Stephen Richer should have been safe.
In early 2021, Richer was an Arizona Republican official who regularly attended local party events. At the time, he was the newly elected county recorder of Maricopa County. The job was a new level of prominence — he was now the most important election supervisory official in the state’s largest county — but going to Arizona Republican events was routine: the kind of thing that Richer, like any state politician, had done hundreds of times before.
But at one event, the crowd heckled and harassed him. When he tried to leave, they dragged him back in, yanking on his arms and shoulders, to berate him about the allegedly stolen 2020 election. He started to worry: Would his own people, fellow Republican Party members, seriously hurt him?
There was a clear reason for the madness. Many of the Republican faithful had recently decided that Maricopa County had been the epicenter of “the steal,” Joe Biden’s theft of Arizona from Donald Trump — and the entire presidential election with it. This wasn’t true, obviously. Richer tried to tell them it wasn’t true, hoping his long track record in the state Republican party would give him some credibility.
It did not. What happened instead reveals a pattern that is quietly reshaping American politics: Across the board and around the country, data reveals that threats against public officials have risen to unprecedented numbers — to the point where 83 percent of Americans are now concerned about risks of political violence in their country. The threats are coming from across the political spectrum, but the most important ones in this regard emanate from the MAGA faithful.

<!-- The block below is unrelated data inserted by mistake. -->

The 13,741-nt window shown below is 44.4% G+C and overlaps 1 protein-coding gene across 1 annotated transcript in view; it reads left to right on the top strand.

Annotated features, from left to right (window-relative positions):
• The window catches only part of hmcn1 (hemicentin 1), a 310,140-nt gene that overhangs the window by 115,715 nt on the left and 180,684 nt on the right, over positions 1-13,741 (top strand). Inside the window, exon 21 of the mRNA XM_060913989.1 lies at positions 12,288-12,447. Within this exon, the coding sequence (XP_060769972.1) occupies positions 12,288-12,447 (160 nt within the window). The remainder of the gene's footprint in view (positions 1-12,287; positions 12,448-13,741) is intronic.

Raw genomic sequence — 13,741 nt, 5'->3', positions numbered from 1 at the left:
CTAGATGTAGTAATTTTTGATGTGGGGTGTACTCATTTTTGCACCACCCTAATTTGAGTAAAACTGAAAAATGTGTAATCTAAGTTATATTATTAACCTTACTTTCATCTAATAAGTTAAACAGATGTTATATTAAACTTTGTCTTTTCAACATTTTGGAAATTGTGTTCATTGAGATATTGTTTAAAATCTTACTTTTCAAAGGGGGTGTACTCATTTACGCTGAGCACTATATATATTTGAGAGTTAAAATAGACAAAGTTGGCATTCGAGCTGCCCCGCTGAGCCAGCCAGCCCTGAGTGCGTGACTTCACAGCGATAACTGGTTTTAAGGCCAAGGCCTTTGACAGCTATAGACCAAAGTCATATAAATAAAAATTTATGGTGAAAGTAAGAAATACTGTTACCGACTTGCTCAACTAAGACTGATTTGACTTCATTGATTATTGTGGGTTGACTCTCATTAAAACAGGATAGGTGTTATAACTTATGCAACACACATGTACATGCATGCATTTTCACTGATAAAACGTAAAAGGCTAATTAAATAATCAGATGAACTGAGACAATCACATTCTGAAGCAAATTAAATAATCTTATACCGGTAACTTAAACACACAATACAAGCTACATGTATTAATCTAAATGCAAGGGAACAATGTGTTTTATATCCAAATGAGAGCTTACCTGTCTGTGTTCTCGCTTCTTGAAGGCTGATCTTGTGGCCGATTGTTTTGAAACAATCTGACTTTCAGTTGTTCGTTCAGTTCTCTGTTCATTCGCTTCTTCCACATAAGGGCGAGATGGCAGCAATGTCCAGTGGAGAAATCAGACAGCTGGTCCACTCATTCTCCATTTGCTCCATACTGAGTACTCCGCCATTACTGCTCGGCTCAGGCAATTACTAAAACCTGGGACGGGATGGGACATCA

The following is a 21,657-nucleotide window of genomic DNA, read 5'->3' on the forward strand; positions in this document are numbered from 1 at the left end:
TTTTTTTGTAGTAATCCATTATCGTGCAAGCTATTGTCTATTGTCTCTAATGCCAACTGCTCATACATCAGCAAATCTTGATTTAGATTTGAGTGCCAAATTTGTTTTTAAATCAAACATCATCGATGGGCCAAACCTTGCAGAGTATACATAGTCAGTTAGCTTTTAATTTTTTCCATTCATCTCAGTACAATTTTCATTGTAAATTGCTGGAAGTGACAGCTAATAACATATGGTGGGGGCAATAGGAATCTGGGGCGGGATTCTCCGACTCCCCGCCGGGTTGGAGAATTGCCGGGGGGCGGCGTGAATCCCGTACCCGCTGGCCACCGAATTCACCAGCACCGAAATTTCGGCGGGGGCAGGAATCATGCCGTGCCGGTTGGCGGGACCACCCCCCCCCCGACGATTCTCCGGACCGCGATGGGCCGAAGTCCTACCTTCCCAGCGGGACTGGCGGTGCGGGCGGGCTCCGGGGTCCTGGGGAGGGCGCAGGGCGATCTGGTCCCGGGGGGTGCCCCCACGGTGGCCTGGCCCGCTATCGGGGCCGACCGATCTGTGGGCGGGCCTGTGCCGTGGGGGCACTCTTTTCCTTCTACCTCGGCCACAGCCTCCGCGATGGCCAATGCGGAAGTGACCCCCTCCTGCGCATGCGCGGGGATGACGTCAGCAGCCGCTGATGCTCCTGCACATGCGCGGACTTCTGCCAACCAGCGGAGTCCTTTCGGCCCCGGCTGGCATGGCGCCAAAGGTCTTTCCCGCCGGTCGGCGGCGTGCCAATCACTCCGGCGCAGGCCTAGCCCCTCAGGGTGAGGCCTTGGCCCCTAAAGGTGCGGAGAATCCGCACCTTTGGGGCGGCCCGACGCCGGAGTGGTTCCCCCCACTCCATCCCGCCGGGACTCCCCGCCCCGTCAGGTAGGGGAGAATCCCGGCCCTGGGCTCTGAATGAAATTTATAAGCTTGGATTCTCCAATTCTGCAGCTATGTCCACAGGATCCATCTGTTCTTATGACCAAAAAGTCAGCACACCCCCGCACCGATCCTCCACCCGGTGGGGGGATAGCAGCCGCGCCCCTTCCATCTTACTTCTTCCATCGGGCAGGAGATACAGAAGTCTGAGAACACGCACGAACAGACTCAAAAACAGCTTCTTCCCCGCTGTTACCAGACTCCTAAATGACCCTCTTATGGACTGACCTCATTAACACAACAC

Trump’s most fanatical followers have created a situation where challenging him carries not only political risks but also personal ones. Elected officials who dare defy the former president face serious threats to their well-being and to that of their families — raising the cost of taking an already difficult stand.
As a result, the threat of violence is now a part of the American political system, to the point where Republican officials are — by their own admissions — changing the way they behave because they fear it. For Richer, the price back in 2021 was high — and enough to prevent him from safely participating in his own party’s politics.
The more he tried to convince people that the 2020 results were legitimate, the more hostile the audience became — and not just at this one event. He recalls people at Republican meetings getting in his face, grabbing him, and even banging on his car windshield in the parking lot. Richer kept attending party meetings for three months, hoping that the attendees’ behavior would go back to normal.
But they didn’t. The once-friendly events were emotionally exhausting — and, worse, potentially even dangerous.
“I was a Republican activist. That’s what you do: show up to events,” Richer recalls. But eventually, “you don’t feel comfortable.”
By 2022, when Richer was presiding over the November election’s ballot tally, his office was fortified like a military base: surrounded by armed police deployed to protect him and his staff from threats. He recalls numerous staff members quitting on the spot after heated confrontations — and he was personally targeted by credible threats. When we spoke, he was about to testify in one of three federal cases against people who had vowed to kill him. [Continue reading…]